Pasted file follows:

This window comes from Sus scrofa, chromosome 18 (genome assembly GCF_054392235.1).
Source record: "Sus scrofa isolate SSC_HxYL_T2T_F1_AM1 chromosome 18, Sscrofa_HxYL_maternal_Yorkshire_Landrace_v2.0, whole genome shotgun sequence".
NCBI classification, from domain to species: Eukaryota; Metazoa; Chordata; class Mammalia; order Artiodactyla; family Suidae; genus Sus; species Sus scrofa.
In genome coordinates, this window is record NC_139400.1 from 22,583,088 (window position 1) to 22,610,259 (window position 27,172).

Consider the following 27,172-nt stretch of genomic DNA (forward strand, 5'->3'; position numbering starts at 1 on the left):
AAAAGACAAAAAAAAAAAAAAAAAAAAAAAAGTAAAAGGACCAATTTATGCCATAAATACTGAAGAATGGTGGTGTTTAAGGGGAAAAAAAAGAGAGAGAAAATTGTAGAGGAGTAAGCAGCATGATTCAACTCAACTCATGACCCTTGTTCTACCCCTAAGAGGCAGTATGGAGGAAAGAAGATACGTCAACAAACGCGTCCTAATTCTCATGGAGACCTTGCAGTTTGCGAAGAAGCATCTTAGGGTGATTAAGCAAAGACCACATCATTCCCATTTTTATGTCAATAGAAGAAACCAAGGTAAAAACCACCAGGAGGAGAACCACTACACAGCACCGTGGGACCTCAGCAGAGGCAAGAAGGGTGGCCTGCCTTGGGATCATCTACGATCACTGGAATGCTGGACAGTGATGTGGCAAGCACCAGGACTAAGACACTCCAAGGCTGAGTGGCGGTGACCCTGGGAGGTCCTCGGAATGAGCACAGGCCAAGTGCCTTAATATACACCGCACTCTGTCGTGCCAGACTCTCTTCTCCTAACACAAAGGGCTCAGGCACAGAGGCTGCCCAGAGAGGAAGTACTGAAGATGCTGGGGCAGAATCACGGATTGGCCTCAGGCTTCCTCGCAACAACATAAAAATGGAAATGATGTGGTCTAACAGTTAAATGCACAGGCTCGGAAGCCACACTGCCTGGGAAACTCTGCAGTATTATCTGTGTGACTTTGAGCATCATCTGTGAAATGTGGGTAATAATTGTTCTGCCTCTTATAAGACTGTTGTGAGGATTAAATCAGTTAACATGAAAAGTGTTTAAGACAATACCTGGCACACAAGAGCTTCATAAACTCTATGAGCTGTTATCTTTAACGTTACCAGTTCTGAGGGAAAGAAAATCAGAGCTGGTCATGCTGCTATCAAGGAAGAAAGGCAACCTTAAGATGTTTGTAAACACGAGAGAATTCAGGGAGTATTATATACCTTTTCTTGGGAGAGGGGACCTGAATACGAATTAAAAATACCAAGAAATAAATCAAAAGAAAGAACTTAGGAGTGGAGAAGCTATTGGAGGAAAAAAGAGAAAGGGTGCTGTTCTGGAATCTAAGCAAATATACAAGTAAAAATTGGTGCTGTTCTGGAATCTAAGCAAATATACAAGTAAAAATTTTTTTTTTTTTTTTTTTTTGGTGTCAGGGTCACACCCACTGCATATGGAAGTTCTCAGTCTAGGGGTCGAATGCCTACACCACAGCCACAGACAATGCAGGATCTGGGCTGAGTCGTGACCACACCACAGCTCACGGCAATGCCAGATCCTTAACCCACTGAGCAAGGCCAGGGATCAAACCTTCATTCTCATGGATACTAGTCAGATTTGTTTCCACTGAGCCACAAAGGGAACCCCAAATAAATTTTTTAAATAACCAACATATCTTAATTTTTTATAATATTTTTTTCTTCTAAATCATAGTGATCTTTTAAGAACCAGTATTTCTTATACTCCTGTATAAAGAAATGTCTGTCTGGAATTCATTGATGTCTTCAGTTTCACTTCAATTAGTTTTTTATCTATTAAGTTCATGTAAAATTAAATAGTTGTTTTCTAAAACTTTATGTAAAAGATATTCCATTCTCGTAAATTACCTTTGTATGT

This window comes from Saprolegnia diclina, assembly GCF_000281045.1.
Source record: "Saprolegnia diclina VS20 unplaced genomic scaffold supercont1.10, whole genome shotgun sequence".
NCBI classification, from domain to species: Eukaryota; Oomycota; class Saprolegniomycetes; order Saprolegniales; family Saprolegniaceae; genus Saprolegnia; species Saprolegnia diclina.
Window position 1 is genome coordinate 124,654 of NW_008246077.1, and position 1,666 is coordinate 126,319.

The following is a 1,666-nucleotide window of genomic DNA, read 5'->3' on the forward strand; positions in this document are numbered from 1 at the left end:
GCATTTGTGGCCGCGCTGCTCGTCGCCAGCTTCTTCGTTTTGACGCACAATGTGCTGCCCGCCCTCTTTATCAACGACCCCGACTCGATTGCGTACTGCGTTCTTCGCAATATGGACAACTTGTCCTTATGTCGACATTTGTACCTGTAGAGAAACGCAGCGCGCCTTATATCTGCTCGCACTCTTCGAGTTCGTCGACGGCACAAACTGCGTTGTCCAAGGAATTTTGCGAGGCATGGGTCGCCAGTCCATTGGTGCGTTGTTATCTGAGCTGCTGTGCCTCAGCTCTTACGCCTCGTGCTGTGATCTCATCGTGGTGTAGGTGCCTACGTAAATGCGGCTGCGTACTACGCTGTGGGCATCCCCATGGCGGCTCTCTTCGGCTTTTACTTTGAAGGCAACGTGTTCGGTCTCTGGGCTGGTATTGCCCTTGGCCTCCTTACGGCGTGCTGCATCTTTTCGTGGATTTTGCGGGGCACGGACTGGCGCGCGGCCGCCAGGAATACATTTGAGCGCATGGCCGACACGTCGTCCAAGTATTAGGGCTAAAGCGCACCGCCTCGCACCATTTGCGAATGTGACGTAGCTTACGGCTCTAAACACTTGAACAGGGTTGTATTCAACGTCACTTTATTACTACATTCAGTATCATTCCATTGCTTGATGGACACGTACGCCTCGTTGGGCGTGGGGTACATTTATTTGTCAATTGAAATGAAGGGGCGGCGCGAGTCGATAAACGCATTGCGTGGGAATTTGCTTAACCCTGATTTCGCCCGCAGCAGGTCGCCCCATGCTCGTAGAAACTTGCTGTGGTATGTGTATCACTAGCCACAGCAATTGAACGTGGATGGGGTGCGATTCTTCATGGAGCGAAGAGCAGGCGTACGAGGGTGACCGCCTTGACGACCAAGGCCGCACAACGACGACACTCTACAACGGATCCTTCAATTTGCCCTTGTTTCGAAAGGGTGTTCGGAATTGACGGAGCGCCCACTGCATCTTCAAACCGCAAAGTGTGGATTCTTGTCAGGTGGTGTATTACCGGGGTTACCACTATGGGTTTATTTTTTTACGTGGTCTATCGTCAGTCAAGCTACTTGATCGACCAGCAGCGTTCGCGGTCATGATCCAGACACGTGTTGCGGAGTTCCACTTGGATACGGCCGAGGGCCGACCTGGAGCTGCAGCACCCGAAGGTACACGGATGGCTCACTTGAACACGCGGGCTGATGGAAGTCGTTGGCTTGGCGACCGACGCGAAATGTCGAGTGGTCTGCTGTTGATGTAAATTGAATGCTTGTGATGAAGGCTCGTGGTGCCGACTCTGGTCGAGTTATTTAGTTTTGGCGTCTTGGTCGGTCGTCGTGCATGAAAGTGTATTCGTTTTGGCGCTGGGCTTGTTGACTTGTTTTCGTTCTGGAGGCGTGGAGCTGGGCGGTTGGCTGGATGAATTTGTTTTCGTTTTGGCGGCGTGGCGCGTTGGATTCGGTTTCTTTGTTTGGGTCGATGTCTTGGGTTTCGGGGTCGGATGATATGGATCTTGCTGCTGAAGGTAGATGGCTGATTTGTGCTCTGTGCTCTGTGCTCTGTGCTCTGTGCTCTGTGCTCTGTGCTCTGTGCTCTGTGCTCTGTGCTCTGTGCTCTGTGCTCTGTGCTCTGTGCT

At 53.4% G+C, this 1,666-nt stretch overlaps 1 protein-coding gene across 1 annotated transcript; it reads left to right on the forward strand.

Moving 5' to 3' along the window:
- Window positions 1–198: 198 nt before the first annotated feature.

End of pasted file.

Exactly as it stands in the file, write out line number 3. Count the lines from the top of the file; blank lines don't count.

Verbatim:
NCBI classification, from domain to species: Eukaryota; Metazoa; Chordata; class Mammalia; order Artiodactyla; family Suidae; genus Sus; species Sus scrofa.